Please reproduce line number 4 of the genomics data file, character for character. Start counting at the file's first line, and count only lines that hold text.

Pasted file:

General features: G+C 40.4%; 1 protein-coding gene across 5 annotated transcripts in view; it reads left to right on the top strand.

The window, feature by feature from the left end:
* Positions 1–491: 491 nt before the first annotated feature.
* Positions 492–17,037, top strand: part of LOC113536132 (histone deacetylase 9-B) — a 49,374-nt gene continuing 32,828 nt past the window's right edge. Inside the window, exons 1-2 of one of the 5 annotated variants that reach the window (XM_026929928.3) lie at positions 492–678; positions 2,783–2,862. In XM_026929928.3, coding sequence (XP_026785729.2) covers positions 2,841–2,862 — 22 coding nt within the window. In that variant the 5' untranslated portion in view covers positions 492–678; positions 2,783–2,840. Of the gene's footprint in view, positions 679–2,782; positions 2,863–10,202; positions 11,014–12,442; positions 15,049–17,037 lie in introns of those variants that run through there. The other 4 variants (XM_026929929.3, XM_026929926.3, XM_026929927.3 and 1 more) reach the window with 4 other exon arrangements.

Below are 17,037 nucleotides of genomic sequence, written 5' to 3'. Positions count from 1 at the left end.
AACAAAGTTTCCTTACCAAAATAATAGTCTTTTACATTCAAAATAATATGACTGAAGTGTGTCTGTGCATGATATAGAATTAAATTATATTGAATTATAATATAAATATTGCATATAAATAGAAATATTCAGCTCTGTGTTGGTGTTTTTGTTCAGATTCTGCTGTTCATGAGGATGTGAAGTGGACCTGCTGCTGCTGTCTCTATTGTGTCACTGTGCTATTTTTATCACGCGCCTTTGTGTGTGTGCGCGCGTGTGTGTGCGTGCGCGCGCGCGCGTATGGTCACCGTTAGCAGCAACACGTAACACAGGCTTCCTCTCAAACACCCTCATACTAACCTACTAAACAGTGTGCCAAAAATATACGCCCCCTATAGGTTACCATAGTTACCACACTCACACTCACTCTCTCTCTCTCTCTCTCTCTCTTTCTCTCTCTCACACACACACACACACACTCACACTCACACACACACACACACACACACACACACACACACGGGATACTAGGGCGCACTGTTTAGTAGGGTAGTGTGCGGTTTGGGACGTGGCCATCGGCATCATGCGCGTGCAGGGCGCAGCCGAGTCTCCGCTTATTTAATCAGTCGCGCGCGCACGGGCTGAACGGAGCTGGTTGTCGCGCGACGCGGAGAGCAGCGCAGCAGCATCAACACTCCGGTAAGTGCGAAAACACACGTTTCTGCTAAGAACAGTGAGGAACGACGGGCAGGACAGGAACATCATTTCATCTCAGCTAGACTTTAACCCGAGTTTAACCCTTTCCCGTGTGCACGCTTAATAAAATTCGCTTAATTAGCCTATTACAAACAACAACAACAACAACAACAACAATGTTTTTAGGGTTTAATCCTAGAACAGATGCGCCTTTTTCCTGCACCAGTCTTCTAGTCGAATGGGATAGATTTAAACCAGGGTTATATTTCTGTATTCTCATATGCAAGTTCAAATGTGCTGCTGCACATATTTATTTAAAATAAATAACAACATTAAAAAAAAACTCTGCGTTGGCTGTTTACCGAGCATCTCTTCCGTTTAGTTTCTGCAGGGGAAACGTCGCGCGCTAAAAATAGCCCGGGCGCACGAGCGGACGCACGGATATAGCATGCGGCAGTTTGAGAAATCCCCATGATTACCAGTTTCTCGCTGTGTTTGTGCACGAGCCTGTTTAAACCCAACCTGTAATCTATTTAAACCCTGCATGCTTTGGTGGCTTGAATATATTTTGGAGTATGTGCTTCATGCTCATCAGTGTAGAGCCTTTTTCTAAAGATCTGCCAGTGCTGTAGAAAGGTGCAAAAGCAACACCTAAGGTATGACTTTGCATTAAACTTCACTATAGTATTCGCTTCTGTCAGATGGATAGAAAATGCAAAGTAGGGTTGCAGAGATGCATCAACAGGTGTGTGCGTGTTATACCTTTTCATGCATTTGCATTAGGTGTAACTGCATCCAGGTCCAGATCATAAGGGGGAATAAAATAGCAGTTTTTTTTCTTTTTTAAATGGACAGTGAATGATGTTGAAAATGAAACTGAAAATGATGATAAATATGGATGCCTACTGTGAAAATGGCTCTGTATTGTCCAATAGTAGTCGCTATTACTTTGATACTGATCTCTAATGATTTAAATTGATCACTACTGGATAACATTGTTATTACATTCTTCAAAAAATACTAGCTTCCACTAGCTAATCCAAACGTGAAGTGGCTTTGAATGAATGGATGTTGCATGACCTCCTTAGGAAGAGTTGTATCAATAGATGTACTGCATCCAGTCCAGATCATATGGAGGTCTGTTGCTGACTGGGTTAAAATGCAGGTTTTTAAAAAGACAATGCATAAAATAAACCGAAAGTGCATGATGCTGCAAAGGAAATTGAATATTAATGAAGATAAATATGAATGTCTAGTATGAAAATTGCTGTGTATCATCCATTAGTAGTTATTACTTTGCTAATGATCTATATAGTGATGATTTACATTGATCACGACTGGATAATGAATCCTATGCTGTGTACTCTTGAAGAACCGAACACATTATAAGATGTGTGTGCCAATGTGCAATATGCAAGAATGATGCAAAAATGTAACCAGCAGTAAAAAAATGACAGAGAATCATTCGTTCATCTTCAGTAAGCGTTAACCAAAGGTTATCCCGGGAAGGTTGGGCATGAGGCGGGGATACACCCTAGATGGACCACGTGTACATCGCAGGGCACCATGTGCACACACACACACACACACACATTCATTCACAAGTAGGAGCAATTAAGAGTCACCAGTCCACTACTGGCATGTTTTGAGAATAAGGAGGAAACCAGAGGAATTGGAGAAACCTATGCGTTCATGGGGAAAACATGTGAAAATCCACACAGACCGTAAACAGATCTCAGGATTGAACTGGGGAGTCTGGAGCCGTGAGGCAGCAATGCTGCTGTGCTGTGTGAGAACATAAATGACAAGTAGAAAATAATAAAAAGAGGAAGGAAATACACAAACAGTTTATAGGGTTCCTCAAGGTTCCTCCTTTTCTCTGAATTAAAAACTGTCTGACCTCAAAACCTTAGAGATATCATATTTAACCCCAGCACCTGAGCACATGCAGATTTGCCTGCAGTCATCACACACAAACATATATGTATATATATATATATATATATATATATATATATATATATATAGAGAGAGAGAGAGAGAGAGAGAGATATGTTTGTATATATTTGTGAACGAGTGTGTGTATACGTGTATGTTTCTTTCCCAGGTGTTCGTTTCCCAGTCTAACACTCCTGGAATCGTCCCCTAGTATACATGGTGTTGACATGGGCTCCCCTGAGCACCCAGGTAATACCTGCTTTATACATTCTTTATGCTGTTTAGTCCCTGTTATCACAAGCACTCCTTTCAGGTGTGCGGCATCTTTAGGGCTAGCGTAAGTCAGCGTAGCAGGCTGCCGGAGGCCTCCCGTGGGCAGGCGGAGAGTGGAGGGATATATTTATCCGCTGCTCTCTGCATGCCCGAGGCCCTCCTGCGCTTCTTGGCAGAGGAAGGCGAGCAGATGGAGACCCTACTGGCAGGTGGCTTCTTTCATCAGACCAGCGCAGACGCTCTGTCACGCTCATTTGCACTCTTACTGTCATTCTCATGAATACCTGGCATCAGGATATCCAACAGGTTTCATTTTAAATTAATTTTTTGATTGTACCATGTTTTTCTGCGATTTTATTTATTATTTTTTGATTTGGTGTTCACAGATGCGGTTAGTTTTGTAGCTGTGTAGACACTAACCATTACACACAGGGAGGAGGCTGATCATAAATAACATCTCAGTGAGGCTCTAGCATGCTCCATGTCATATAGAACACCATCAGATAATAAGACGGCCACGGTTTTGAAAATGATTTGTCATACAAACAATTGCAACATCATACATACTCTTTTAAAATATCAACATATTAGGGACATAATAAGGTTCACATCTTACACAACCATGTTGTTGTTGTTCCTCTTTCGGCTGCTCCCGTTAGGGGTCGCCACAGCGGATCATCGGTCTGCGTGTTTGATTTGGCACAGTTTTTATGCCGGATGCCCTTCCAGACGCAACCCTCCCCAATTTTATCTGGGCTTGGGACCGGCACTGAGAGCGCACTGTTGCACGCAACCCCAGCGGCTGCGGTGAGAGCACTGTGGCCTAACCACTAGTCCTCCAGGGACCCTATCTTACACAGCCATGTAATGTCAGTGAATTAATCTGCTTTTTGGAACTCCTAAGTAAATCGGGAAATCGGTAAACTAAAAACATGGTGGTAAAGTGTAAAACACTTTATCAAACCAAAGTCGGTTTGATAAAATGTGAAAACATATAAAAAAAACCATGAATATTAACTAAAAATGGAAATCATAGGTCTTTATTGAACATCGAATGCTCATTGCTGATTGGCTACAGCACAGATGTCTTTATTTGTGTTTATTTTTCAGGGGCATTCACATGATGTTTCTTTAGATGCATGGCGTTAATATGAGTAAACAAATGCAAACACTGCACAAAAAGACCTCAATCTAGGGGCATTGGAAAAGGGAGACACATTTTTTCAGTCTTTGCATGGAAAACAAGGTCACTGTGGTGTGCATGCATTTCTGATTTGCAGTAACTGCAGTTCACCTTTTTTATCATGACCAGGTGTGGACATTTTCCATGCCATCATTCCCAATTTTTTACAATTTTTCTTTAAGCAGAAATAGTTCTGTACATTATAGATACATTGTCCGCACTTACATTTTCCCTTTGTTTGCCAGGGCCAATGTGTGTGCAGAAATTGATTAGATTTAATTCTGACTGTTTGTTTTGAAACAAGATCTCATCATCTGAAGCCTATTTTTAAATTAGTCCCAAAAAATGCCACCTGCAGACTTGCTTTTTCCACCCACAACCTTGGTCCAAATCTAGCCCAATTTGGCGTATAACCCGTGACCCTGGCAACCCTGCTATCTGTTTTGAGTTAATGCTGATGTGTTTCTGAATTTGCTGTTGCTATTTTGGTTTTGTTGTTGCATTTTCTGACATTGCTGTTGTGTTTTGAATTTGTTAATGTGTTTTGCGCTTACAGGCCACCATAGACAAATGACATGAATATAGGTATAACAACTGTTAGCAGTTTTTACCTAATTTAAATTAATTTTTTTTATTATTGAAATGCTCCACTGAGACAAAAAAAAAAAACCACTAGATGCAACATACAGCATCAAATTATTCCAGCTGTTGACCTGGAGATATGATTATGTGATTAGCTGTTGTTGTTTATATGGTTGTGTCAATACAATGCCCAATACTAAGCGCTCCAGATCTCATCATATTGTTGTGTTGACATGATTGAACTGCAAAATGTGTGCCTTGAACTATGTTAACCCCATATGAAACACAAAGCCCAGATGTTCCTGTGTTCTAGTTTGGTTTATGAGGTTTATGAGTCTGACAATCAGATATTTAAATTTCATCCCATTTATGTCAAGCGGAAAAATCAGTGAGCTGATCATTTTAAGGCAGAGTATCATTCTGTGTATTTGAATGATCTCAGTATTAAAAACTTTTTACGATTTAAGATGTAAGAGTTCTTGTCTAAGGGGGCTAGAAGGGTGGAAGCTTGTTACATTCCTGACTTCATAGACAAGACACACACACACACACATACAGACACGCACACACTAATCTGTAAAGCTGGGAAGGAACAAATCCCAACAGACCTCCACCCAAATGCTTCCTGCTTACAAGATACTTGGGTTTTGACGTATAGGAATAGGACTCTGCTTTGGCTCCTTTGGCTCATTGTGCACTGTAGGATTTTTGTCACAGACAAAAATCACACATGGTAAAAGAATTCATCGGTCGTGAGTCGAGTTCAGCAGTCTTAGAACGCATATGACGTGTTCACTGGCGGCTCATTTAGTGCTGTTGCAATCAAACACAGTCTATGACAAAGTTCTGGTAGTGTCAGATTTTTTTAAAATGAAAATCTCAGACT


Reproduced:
* Positions 492–17,037, top strand: part of LOC113536132 (histone deacetylase 9-B) — a 49,374-nt gene continuing 32,828 nt past the window's right edge. Inside the window, exons 1-2 of one of the 5 annotated variants that reach the window (XM_026929928.3) lie at positions 492–678; positions 2,783–2,862. In XM_026929928.3, coding sequence (XP_026785729.2) covers positions 2,841–2,862 — 22 coding nt within the window. In that variant the 5' untranslated portion in view covers positions 492–678; positions 2,783–2,840. Of the gene's footprint in view, positions 679–2,782; positions 2,863–10,202; positions 11,014–12,442; positions 15,049–17,037 lie in introns of those variants that run through there. The other 4 variants (XM_026929929.3, XM_026929926.3, XM_026929927.3 and 1 more) reach the window with 4 other exon arrangements.